Given reader feedback on his popular, self-titled website, www.tuckermax.com, it’s obvious scores of impressionable undergrads and professionals alike regard Tucker Max as some kind of liquor-guzzling, skirt-chasing god.
They had chance to pay homage as Max was in town last night at Scorekeeper’s from 6 to 8 to promote his book, “I Hope They Serve Beer In Hell.”
The 30-year-old Duke Law School graduate-turned-writer claimed his various stories aren’t that unbelievable to anyone else his age.
“I’d say this to any 19-year-old: You don’t have any idea what you’re talking about in terms of life. When you’re 30 years old, you’re not going to think my stories are incredibly unbelievable,” Max said. This is assuming that by 30 you not only have a decent set of drunken road trip stories, augmented by sexual exploits that run the gamut from disgusting to impressive often featuring spectacular details involving bodily expulsions.
Honestly, it’s questionable whether Max shooting his load in front of a Las Vegas crowd unbeknownst to his partner – but not to the burly, 6’5″ bouncer – is more outrageous than vomiting behind a girl’s bed and evading discovery even after her dog consumes and later violently shits the vomit all over the carpet.
It’s not hard to envy him, dislike him or – if you’re of a select breed – write hate mail decrying, “No just God would allow someone like you to exist.” (For that lucky detractor, the specific quotation made it onto the book jacket of “Beer In Hell.”)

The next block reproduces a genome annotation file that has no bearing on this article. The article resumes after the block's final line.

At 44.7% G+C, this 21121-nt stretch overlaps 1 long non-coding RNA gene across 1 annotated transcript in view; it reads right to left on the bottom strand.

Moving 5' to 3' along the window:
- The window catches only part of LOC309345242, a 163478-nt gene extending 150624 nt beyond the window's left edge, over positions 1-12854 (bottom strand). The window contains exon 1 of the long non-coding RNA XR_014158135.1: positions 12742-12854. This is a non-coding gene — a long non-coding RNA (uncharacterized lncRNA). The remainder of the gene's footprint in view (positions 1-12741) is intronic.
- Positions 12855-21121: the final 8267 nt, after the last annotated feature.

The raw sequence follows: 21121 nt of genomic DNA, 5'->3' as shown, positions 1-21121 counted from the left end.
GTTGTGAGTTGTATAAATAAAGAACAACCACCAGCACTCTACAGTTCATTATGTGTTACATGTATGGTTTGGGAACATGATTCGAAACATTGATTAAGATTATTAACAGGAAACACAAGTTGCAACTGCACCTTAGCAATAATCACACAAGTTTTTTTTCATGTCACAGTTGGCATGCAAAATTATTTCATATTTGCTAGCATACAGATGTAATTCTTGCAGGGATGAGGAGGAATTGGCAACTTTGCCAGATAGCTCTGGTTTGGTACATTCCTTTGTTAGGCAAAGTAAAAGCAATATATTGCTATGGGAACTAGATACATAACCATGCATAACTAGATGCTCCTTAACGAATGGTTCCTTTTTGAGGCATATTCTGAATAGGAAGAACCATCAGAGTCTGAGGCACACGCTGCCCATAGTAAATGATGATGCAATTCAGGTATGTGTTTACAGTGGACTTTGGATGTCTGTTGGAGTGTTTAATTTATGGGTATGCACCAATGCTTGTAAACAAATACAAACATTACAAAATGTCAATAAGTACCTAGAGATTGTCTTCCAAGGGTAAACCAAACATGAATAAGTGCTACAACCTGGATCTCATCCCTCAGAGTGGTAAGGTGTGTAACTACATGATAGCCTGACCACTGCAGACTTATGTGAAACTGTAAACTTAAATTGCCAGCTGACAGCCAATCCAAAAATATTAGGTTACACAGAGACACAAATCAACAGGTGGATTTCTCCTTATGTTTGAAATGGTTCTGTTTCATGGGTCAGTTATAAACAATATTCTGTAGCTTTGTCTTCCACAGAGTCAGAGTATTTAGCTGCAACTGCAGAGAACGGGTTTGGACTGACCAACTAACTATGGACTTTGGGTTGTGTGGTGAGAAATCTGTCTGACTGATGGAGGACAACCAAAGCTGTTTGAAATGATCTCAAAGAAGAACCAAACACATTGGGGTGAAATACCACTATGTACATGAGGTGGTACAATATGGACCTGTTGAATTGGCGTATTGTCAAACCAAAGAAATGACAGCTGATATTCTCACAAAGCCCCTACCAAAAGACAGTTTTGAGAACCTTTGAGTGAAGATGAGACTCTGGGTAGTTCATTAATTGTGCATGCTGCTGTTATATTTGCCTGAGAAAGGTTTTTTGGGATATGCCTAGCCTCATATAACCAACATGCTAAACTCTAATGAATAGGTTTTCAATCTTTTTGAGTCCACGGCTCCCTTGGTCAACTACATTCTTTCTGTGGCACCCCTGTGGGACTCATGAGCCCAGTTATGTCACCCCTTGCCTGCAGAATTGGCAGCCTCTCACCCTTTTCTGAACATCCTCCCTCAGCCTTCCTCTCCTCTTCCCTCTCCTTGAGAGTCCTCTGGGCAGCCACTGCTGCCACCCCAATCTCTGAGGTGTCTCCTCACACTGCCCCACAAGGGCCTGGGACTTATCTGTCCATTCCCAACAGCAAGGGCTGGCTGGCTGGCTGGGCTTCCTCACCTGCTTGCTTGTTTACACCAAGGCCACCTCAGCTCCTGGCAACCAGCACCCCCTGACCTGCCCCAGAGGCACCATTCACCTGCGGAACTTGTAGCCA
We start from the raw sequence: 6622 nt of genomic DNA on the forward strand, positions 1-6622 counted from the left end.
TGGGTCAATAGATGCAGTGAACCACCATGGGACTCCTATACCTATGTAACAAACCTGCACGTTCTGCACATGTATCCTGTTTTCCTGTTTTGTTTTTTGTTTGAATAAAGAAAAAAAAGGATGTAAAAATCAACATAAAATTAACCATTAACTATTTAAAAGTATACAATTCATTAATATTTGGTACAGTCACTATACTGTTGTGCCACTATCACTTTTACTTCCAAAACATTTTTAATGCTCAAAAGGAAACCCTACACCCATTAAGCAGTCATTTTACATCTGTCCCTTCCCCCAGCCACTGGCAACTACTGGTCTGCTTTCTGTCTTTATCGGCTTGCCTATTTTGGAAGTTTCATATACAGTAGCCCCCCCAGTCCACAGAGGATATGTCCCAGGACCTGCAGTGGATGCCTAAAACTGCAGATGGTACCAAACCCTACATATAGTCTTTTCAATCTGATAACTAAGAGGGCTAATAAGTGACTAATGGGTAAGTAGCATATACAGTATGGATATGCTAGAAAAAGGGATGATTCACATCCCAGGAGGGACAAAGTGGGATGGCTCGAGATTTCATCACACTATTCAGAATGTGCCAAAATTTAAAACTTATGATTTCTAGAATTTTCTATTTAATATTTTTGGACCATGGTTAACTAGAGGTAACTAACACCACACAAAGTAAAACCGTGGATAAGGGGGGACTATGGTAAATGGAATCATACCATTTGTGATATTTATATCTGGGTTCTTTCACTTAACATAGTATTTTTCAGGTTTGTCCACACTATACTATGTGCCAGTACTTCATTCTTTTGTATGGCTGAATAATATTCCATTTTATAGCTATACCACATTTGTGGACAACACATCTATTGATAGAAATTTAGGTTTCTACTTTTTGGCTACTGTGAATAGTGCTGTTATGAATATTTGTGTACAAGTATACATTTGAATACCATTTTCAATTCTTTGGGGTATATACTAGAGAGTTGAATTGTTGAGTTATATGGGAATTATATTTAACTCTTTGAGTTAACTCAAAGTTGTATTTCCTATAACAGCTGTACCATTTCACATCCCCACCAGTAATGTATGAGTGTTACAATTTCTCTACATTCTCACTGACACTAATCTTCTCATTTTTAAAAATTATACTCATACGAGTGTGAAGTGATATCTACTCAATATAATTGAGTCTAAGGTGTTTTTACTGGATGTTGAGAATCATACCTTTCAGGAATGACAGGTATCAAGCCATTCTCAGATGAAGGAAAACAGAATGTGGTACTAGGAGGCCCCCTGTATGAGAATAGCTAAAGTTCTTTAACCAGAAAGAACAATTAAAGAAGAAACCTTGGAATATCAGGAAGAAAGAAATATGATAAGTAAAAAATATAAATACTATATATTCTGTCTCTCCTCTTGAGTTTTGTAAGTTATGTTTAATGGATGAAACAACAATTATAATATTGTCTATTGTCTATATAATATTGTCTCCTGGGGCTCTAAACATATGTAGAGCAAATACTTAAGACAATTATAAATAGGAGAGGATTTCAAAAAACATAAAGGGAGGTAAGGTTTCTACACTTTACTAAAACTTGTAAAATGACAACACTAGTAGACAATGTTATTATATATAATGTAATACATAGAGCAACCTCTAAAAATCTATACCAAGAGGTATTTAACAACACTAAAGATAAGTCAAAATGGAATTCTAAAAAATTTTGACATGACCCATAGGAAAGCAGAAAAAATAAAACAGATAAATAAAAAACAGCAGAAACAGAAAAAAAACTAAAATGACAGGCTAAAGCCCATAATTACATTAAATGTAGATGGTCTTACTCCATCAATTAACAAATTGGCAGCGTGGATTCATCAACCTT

But it’s near impossible to deny Max’s increasing popularity.
Previous stops on his RV-led book tour have averaged more than 100 fans at each location, though Max has had little press or publisher support. In addition, he claimed he makes between $10,000 and $15,000 each month writing, touring, drinking and fucking for TuckerMax.com and the recently published “Beer In Hell.”
He started documenting his various exploits three-and-a-half-years ago online. Unfortunately, before his site, there was a brief dalliance with fiction.
“When I first started writing, I started off writing fiction and it was terrible. I’m awful at writing fiction . The (stories) are all kind of wincingly bad,” Max said. “They’re overwritten, with too much detail in certain places, not enough in other places (and) I kind of write the way I think I’m supposed to write and not in my voice.”
If you choose to locate these early attempts – tucked away but still available on his website – they’re clearly influenced by his real-life misadventures. Since establishing his nonfiction writing career, characterized by drunken outbursts, caustic sarcasm and chronological timestamps, Max has drawn comparisons to Hunter S. Thompson and Charles Bukowski. He said he has read little of either author’s work, citing Dave Eggers and John Kennedy Toole as influences. Thucydides’s “History of the Peloponnesian War” is one of his favorite books, credited alongside Chuck Palahniuk’s “Fight Club” on his online list of book favorites.
But those who only idolize him for his debauched episodes and way with women need not fear a shift to the highbrow: You’ll still be able to discuss his book’s aptly titled chapter “The Blowjob Follies.”
“I tend to engage people on their level, or maybe within somewhere close to that level. So if someone wants to come up and talk about lowbrow things, I talk about low-brow things. If someone can talk about the Melian Dialogue, I’ll talk about the Melian Dialogue with them,” Max said.
Reviled by conservatives and championed by college kids as a modern-day Dionysus, Max is notoriously blunt. This surely served him well in Ann Arbor.
“Chicago is where all the Big Ten people go to live after undergrad. I can tell you after dealing with Ohio State people and Michigan people, there’s no question there’s a difference in my mind – Michigan kids are way, way, way smarter,” said Max, a graduate of the University of Chicago. “Ohio State kids, whatever, they’re fine – they’re like fucking doofuses. Michigan kids tend to be, on average, fairly intelligent.”
Tucker Max Book Signing